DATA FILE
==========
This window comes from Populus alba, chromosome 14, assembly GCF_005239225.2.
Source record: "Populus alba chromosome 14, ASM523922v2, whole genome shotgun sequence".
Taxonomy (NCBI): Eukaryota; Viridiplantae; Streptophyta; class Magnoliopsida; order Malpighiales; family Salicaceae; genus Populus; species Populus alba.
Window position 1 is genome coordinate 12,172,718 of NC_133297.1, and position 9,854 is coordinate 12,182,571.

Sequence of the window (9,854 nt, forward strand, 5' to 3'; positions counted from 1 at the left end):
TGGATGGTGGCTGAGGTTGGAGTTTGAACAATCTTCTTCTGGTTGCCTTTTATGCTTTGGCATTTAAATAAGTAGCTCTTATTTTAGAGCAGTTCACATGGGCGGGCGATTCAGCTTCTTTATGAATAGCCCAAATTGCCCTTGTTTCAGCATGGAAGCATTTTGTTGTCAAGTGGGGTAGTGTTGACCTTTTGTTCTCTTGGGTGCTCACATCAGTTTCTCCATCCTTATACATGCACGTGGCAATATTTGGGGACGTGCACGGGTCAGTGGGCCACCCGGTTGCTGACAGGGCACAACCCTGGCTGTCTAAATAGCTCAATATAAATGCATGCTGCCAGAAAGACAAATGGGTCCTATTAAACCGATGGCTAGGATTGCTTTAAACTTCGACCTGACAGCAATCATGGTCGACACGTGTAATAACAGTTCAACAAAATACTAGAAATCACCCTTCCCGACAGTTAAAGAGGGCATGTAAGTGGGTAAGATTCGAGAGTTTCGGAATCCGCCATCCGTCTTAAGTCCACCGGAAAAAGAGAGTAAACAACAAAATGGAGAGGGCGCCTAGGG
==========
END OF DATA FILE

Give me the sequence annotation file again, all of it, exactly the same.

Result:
This window comes from Populus alba, chromosome 14, assembly GCF_005239225.2.
Source record: "Populus alba chromosome 14, ASM523922v2, whole genome shotgun sequence".
Taxonomy (NCBI): Eukaryota; Viridiplantae; Streptophyta; class Magnoliopsida; order Malpighiales; family Salicaceae; genus Populus; species Populus alba.
Window position 1 is genome coordinate 12,172,718 of NC_133297.1, and position 9,854 is coordinate 12,182,571.

Sequence of the window (9,854 nt, forward strand, 5' to 3'; positions counted from 1 at the left end):
TGGATGGTGGCTGAGGTTGGAGTTTGAACAATCTTCTTCTGGTTGCCTTTTATGCTTTGGCATTTAAATAAGTAGCTCTTATTTTAGAGCAGTTCACATGGGCGGGCGATTCAGCTTCTTTATGAATAGCCCAAATTGCCCTTGTTTCAGCATGGAAGCATTTTGTTGTCAAGTGGGGTAGTGTTGACCTTTTGTTCTCTTGGGTGCTCACATCAGTTTCTCCATCCTTATACATGCACGTGGCAATATTTGGGGACGTGCACGGGTCAGTGGGCCACCCGGTTGCTGACAGGGCACAACCCTGGCTGTCTAAATAGCTCAATATAAATGCATGCTGCCAGAAAGACAAATGGGTCCTATTAAACCGATGGCTAGGATTGCTTTAAACTTCGACCTGACAGCAATCATGGTCGACACGTGTAATAACAGTTCAACAAAATACTAGAAATCACCCTTCCCGACAGTTAAAGAGGGCATGTAAGTGGGTAAGATTCGAGAGTTTCGGAATCCGCCATCCGTCTTAAGTCCACCGGAAAAAGAGAGTAAACAACAAAATGGAGAGGGCGCCTAGGG